t1 - insights into integer programming that have led to...

Info iconThis preview shows page 1. Sign up to view the full content.

View Full Document Right Arrow Icon
9.8 CUTTING PLANES The cutting-plane algorithm solves integer programs by modifying linear-programming solutions until the integer solution is obtained. It does not partition the feasible region into subdivisions, as in branch-and-bound approaches, but instead works with a single linear program, which it refines by adding new constraints. The new constraints successively reduce the feasible region until an integer optimal solution is found. In practice, the branch-and-bound procedures almost always outperform the cutting-plane algorithm. Nevertheless, the algorithm has been important to the evolution of integer programming. Historically, it was the first algorithm developed for integer programming that could be proved to converge in a finite number of steps. In addition, even though the algorithm generally is considered to be very inefficient, it has provided
Background image of page 1
This is the end of the preview. Sign up to access the rest of the document.

Unformatted text preview: insights into integer programming that have led to other, more efficient, algorithms. Again, we shall discuss the method by considering the sample problem of the previous sections: z# = max 5x1 + 8x2, subject to: x1 + x2 + s1 = 6, 5x1 + 9x2 + s2 = 45, x1, x2, s1, s2 # 0. (11) s1 and s2 are, respectively, slack variables for the first and second constraints. Solving the problem by the simplex method produces the following optimal tableau: (-z) -5 4 s1 -3 4 s2 = -411 4 , x1 +9 4 s1 -1 4 s2 = 9 4 , x2 -5 4 s1 +1 4 s2 = 15 4 , x1, x2, s1, s2, s3 # 0. Let us rewrite these equations in an equivalent but somewhat altered form: (-z) -2s1 -s2 +42 = 3 4 -3 4 s1 -1 4 s2, x1 +2s1 -s2 - 2 = 1 4 -1 4 s1 -3 4 s2, x2 -2s1 - 3 = 3 4 -3 4 s1 -1 4 s2, x1, x2, s1, s2 # 0....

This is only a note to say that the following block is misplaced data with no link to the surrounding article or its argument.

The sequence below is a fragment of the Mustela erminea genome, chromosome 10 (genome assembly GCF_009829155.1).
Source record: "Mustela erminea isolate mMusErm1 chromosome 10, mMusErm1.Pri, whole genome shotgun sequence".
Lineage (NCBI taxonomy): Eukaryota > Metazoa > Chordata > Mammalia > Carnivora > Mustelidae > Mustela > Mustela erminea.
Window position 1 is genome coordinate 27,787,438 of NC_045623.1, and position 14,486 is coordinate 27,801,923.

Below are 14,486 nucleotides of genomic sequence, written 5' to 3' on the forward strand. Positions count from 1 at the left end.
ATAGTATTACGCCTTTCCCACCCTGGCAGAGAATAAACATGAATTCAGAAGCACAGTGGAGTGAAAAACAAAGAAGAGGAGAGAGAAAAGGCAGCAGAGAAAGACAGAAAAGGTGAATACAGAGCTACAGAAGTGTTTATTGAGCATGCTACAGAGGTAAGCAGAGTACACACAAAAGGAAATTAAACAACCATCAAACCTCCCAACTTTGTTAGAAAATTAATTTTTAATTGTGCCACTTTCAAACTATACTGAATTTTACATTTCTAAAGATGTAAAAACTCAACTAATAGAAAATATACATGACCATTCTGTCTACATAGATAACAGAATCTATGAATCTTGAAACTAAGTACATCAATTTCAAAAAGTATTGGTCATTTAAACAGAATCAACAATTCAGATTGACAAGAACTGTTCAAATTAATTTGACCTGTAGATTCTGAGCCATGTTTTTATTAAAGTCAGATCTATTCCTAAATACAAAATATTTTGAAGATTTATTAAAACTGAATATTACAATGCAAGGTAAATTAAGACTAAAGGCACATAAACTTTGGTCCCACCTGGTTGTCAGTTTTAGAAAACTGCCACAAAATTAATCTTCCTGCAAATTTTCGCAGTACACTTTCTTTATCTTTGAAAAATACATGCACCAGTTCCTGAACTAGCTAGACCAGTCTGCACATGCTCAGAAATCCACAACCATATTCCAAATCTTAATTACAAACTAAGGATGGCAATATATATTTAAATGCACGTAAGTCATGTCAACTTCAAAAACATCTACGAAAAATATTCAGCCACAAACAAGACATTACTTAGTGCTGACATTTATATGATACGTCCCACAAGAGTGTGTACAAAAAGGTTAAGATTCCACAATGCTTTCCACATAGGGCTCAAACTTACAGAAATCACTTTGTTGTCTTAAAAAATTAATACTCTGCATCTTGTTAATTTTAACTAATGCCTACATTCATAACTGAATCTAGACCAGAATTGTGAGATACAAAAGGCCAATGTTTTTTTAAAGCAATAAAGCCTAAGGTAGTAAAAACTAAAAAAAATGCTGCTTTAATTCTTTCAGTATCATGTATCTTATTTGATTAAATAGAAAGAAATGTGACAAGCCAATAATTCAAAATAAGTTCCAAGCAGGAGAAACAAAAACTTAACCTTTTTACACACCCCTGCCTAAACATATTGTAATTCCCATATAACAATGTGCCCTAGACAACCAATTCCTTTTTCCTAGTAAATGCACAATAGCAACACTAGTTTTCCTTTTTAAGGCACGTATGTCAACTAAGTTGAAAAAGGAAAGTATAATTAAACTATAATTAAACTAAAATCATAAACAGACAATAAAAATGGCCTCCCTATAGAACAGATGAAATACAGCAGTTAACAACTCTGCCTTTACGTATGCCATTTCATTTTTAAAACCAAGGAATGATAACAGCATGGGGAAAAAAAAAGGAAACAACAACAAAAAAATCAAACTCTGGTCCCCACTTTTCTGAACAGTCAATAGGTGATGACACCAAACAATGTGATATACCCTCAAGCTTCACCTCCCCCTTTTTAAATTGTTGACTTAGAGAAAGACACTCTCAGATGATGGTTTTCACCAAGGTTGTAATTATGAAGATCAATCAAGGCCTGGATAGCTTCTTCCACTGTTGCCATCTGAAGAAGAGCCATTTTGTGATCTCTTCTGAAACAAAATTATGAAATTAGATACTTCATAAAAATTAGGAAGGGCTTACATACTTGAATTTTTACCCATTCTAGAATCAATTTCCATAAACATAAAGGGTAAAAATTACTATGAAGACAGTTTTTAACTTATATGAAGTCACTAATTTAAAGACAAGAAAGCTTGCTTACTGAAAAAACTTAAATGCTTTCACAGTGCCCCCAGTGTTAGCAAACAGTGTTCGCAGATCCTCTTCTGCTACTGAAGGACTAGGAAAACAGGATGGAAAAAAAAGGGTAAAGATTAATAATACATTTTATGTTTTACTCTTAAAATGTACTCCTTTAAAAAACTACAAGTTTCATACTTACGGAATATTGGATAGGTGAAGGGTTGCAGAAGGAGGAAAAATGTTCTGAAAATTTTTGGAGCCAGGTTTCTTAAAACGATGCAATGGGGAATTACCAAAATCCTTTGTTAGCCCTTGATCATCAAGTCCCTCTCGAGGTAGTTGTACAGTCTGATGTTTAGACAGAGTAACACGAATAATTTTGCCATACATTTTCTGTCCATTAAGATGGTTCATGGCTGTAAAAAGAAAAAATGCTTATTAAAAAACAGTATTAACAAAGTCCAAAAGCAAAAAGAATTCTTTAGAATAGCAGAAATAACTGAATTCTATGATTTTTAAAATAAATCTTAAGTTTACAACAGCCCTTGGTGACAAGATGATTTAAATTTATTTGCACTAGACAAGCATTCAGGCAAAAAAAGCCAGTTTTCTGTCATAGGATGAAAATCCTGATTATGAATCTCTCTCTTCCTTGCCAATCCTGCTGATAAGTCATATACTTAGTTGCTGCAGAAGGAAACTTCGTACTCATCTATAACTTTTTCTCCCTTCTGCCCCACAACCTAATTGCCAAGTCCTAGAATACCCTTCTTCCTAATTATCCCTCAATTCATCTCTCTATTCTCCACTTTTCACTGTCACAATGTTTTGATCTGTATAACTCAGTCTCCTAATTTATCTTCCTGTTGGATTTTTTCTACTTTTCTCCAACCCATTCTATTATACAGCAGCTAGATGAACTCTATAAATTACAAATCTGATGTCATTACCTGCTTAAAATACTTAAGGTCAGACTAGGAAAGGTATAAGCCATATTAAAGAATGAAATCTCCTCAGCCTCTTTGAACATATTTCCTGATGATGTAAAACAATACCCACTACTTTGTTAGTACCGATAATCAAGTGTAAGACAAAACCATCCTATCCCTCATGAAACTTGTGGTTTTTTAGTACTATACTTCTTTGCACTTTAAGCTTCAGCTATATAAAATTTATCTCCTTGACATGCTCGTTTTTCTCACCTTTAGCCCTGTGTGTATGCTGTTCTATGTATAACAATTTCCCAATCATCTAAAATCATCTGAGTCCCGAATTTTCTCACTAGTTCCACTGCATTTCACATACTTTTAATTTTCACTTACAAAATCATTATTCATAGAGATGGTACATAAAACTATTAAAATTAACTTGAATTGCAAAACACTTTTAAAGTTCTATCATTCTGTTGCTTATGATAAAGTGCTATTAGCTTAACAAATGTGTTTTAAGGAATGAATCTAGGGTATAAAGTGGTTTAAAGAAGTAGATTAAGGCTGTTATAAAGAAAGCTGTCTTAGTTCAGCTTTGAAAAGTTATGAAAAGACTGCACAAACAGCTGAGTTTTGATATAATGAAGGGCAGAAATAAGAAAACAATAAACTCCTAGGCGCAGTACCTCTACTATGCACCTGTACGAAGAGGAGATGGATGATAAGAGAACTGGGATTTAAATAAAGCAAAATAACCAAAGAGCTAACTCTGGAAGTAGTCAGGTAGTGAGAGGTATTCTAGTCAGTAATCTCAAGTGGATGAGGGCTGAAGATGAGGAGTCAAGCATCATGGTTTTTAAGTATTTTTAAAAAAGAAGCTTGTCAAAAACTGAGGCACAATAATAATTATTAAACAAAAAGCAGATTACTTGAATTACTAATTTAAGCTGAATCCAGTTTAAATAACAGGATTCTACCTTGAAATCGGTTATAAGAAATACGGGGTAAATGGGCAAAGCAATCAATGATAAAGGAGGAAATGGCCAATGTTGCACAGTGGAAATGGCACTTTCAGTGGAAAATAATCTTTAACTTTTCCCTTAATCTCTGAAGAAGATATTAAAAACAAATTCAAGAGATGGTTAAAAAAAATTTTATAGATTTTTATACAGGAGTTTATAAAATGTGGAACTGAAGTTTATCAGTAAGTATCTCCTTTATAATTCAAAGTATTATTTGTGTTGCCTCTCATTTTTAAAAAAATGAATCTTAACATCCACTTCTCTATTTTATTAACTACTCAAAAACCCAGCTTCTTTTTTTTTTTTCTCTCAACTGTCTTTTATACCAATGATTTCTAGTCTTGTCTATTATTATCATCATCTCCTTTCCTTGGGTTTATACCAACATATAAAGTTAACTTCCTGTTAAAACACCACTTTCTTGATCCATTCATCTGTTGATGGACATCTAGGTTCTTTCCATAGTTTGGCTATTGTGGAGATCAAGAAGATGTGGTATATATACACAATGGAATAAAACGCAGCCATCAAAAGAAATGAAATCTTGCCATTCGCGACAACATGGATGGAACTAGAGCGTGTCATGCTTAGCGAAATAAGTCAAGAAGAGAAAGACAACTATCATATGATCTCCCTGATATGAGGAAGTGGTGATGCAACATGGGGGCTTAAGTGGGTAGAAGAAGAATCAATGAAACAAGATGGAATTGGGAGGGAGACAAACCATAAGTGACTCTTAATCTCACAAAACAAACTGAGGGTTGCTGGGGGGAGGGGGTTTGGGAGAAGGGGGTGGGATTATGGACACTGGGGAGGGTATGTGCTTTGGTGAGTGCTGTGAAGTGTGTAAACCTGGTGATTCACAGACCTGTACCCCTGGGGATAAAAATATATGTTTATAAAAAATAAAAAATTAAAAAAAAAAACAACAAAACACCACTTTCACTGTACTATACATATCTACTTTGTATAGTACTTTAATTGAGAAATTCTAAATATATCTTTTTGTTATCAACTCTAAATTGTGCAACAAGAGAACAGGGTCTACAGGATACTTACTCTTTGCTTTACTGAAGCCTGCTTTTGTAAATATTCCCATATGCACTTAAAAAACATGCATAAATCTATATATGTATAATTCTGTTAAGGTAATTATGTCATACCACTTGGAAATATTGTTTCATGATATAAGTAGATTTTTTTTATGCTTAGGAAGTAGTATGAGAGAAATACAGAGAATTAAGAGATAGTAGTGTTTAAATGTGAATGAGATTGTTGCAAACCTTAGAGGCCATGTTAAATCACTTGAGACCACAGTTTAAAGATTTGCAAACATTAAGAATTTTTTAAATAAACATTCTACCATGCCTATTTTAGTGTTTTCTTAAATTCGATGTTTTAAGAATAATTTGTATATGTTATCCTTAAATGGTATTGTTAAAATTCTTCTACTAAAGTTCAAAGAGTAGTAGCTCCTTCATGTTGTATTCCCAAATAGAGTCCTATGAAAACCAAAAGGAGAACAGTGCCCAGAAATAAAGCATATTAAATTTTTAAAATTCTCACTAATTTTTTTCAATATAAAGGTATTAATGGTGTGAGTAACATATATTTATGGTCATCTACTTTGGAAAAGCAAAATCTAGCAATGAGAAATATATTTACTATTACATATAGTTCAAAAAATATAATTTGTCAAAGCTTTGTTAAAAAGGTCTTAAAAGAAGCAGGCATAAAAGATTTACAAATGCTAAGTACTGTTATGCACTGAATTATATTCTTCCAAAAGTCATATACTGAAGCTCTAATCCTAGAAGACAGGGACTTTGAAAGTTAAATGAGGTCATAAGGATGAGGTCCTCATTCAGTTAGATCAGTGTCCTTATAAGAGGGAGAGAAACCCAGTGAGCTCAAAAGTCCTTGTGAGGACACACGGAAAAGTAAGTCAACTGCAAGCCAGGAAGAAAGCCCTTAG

View Full Document

Ask a homework question - tutors are online